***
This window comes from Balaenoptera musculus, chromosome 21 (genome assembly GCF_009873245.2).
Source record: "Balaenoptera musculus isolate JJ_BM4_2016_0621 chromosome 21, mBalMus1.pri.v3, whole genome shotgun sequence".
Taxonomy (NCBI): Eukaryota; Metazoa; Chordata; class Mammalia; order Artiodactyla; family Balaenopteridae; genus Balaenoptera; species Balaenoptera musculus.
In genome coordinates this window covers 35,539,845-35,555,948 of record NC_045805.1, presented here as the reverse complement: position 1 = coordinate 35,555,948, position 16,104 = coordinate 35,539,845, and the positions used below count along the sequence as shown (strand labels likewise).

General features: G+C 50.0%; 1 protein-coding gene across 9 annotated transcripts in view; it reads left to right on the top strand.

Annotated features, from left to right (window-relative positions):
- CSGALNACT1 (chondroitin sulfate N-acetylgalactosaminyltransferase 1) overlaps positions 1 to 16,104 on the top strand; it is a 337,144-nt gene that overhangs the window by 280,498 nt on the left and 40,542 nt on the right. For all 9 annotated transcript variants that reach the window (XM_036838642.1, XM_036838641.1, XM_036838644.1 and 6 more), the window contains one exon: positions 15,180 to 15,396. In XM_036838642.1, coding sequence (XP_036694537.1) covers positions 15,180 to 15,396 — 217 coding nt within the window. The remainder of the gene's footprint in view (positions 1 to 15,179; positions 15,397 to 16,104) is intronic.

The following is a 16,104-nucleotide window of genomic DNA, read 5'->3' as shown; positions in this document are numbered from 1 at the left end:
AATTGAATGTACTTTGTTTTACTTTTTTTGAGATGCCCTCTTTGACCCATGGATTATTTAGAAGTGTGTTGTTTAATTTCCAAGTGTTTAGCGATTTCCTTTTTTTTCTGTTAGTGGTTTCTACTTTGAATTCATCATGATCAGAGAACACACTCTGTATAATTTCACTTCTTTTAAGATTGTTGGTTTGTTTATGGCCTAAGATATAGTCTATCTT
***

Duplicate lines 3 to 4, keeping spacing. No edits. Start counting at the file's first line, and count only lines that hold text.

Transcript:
Taxonomy (NCBI): Eukaryota; Metazoa; Chordata; class Mammalia; order Artiodactyla; family Balaenopteridae; genus Balaenoptera; species Balaenoptera musculus.
In genome coordinates this window covers 35,539,845-35,555,948 of record NC_045805.1, presented here as the reverse complement: position 1 = coordinate 35,555,948, position 16,104 = coordinate 35,539,845, and the positions used below count along the sequence as shown (strand labels likewise).